What are grubs?
Grubs are the larval stage of the common June Beetle. They are attracted to lights and are often observed flying around porch lights in late June through July. The grubs are whitish with brown heads and are usually found curled in a “C” shape. They feed on the roots of plants and turf. Heavy infestations in turf will loosen the sod so that it can be rolled back. The adult beetles lay eggs in July. The small grubs hatch in late July and early August, and immediately begin feeding on grass roots. As cold weather approaches, the grubs move deeper into the soil and overwinter deep in the soil 2′-3′. They move up nearer to the surface during the spring, so it is common to find grubs while digging in the spring time. Damage does not occur at this time since little or no feeding is occurring as the grubs change into beetles.
GRUB DAMAGE – The heaviest damage occurs in late summer and early fall after the grubs have reached second and third larval stages. The damage will appear as irregular patches of yellowed or dead grass. A normal population for grubs is considered 3 -5 per square foot and it’s common to see a few grubs in the spring.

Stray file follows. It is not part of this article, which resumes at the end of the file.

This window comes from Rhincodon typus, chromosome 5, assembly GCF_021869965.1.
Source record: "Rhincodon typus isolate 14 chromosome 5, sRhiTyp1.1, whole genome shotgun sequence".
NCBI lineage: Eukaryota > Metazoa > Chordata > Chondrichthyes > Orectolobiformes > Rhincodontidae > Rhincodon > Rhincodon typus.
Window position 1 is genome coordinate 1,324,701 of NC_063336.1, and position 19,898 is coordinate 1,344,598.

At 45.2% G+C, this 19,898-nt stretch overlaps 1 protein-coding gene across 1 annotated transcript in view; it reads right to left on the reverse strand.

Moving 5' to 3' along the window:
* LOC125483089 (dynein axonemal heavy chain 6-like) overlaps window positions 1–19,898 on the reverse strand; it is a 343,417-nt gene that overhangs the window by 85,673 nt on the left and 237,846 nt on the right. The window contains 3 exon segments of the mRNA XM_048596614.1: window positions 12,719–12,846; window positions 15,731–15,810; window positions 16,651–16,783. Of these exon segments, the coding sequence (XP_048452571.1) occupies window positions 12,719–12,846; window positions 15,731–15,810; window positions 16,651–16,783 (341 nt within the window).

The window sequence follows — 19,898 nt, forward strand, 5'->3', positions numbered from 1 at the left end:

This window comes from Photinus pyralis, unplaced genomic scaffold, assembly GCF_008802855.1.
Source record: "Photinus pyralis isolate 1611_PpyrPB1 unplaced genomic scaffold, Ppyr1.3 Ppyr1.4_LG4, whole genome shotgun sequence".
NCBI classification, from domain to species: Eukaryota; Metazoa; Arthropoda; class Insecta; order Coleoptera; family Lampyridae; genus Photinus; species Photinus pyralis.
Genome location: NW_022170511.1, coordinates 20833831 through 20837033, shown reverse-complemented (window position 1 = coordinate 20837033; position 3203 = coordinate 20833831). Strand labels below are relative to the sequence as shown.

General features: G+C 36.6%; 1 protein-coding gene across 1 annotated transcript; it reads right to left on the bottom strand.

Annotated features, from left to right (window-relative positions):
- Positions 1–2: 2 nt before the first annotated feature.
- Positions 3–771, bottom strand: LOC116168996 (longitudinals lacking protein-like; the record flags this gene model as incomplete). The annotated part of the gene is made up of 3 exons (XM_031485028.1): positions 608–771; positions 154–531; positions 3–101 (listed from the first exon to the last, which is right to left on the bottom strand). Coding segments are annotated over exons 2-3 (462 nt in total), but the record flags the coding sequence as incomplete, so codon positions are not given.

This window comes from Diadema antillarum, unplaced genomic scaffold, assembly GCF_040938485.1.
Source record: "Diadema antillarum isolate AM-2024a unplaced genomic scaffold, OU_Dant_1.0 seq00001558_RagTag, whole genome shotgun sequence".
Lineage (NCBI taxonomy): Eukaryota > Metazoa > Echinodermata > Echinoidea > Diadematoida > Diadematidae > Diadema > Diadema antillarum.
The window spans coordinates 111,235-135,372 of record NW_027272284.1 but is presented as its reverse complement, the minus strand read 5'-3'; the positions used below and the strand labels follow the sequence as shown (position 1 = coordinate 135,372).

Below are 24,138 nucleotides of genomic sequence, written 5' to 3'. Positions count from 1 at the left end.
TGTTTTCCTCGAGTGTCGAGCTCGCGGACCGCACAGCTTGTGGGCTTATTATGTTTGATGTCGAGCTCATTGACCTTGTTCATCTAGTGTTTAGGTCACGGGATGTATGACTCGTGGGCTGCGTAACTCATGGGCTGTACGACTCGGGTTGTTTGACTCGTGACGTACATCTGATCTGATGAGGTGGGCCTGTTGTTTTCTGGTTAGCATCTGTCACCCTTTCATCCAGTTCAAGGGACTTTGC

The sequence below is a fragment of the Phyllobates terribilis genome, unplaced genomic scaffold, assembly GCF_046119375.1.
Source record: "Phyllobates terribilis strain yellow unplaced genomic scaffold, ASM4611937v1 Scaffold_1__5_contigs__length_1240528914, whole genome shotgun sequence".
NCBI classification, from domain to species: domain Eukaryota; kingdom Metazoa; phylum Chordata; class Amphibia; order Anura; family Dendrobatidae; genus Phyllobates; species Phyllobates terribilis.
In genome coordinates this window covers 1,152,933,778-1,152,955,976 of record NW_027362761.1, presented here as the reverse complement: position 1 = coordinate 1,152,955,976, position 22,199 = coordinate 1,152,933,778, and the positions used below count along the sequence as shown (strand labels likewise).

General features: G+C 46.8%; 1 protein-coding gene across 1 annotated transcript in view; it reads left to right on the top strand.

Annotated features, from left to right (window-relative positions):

What can you do to control grub damage?
Effective chemical control of annual white grubs can be applied as a preventive grub control in late June and early July, or a chemical treatment can be applied after grub damage has been done, but is not as affective at that time.
Immediately after the grub control application, water the lawn with at least 1/2″ water to move the insecticide down to the grubs.
Please do not disturb grub damaged areas. Proper management of fertilization, watering often and proper mowing height will enable damaged area from grubs to recover and re-establish.
Call our office if you have any further questions or concerns.